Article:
EDNY court exercises personal jurisdiction over defendant whose contacts with New York consist of three trap sales to plaintiff and fairly successful ‘stores’ on Amazon and eBay.
Tag this as NY long arm jurisdiction file.
Plaintiff alleges that Defendants’ infringing actions include selling McPherson’s book, “DO Something: Make Your Life Count,” in New York, promoting McPherson’s book in New York and advertising and offering items for sale to New York residents via interactive websites. Plaintiff has made a prima facie showing that jurisdiction exists pursuant to § 302(a)(l).
After Iowa defendant began using same mark as Arkansas plaintiff, defendant attended a single meeting in Arkansas to discuss taking a license. This meeting did not give rise to specific personal jurisdiction in Arkansas.
Personal jurisdiction is a matter of state law. NY copyright owner (Penguin) sues Oregon/Arizona entity in New York for uploading copyrighted works onto website. The Federal District Court dismisses for lack of long arm jurisdiction under NY’s statute. Looking to NY’s highest court for interpretation of its state statute, the Second Circuit certified the following question to the state Court of Appeal:
In copyright infringement cases involving the uploading of a copyrighted printed literary work onto the Internet, is the situs of injury for purposes of determining long-arm jurisdiction under NY CPLR Section 302(a)(3)(ii) the location of the infringing action or the residence or location of the principal place of business of the copyright holder?
NY COA answer: The location of the copyright holder.
This is now the latest Second Circuit decision on minimum contacts in NY in an IP context.
Chloe sues Defendant. Defendant sold 52 non-Chole bags into NY and one alleged Chloe-counterfeit to Chloe’s NY law firm. The 2d Cir finds the totality of those sales sufficient for personal jurisdiction Page 18: the court says that a single trap sale ‘might well be sufficent.’
Decision Chloe Queen Bee 2d Circuit PJ
In a copyright action involving works uploaded to the Internet, does New York jursidiction lie over an out-of-state defendant with no contacts with New York, if, inter alia, the defendant is alleged to have committed a tortious act outside the State that caused, and reasonably should have been expected by the putative defendant to cause, injury to a person or property within the State.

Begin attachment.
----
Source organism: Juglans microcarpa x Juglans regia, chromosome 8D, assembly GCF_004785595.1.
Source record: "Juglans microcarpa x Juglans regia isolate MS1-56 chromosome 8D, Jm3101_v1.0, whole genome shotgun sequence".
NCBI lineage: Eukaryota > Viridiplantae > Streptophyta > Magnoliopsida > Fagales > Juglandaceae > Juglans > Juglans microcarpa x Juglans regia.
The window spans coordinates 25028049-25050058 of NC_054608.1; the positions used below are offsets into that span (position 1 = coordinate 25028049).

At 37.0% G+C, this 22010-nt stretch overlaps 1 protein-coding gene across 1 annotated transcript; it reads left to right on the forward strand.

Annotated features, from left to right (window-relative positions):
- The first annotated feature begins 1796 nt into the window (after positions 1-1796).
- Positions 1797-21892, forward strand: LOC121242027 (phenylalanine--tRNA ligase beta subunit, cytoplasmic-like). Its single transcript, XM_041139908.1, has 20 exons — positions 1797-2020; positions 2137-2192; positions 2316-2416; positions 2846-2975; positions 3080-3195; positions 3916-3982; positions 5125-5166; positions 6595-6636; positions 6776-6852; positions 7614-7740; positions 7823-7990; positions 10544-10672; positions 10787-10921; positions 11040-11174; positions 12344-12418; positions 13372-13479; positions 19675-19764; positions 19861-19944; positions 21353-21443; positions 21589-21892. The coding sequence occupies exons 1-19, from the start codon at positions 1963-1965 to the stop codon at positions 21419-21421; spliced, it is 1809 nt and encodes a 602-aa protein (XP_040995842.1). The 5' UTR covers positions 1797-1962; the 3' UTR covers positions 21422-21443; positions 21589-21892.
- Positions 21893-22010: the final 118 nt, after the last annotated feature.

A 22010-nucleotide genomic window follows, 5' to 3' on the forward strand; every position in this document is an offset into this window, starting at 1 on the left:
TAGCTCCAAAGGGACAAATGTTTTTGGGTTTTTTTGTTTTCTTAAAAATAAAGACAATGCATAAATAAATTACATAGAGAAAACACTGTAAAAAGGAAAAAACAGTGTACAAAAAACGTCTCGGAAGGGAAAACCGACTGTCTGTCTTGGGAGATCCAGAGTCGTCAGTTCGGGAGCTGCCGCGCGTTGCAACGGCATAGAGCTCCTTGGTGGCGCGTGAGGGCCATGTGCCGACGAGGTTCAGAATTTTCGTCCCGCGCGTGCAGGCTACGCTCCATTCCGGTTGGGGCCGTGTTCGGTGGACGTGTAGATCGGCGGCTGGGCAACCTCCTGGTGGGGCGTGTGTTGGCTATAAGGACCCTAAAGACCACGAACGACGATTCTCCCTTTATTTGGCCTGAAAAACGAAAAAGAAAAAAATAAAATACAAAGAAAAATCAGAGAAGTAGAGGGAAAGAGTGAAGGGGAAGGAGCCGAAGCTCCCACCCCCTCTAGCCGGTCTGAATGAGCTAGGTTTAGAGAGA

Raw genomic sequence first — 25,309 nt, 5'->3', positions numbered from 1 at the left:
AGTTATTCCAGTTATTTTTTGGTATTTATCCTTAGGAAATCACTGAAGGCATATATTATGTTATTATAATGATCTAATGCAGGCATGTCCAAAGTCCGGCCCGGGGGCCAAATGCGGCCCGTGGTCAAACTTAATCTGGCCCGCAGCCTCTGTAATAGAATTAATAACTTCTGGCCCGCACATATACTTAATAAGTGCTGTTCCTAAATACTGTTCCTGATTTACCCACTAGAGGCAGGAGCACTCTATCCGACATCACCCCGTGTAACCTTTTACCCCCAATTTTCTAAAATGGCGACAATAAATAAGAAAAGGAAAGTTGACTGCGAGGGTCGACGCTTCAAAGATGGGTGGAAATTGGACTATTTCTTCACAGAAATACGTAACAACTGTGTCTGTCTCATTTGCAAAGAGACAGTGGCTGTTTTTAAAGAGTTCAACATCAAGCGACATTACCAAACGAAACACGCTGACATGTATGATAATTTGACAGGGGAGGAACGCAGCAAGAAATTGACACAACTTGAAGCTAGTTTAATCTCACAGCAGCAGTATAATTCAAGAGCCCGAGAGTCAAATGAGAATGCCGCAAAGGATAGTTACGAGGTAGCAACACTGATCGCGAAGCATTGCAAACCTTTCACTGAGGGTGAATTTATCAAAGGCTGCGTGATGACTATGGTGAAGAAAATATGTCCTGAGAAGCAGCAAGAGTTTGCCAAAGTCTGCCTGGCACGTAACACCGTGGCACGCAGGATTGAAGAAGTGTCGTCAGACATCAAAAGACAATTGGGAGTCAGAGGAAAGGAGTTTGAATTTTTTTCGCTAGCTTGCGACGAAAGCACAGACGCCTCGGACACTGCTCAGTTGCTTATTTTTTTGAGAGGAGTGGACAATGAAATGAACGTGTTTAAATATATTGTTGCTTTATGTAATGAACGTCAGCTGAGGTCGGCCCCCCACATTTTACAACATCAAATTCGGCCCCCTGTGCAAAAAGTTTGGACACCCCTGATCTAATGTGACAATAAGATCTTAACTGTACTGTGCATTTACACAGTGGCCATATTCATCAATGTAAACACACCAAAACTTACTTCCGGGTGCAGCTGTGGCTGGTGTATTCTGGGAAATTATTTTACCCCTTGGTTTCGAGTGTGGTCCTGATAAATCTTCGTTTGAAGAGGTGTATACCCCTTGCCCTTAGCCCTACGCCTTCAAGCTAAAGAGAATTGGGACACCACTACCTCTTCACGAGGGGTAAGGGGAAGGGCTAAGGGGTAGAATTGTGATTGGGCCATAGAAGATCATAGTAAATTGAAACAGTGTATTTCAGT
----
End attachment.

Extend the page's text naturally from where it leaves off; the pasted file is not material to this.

Finding conflicting authorities on the issue, the Second Circuit certified the question for review by the NY Court of Appeals. Penguin Group v American Buddha.
Decison Ny 2d – Personal Jurisdiction
Defendant’s website passively listed information and had an 800 number. No personal jurisdiction in Ohio.
Decision Hague Puretech Personal Jurisdiction
Plaintiff alleges that Baidu, China’s largest search engine, infirnged its copyrights. Held: (1) Baidu’s designated US agent, CT Corp., may limit its agency to service of process to matters relating only to securities; and (2) Baidu’s NASDAQ listing constitutes insufficient contacts for purposes of NY personal jurisdiction.
Decision Baidu Service Personal Jursidiction
Virginia defendant operates a website that allows listeners to listen to music, create playlists and to download ringtones. Site is advertiser-sponsored and targeted at the Indian non-resident population. NY plaintiff sues in NY. It has no specific allegations of sales or other contacts with NY, but makes inferential arguments based on fact that 15% of Indians living in the US live in NY state.
Court applies three level active/passive test and finds that defendant’s site is in the middle – not fully interactive because it does not transact traditional business over the Interent because it neither sells goods or services through its website nor charges membership fees (Ed. note: I assume that if defendant charged for ringtones, that would be a traditional business, but here it distributes ringtones on an advertiser supported basis). Here there was no evidence that NY residents engaged in downloading materials from the website.
Of interest was the fact that Plaintiff was denied the opportunity to take expedited discovery relating to jurisdiction as plaintiff failed to allege any plausible basis for finding jurisdiction, nor did it identify any particular facts it would seek to adduce through discovery (Ed. note: defendant’s list of registered members?? Download logs??).
Motion to dismiss for lack of personal jurisdiction granted.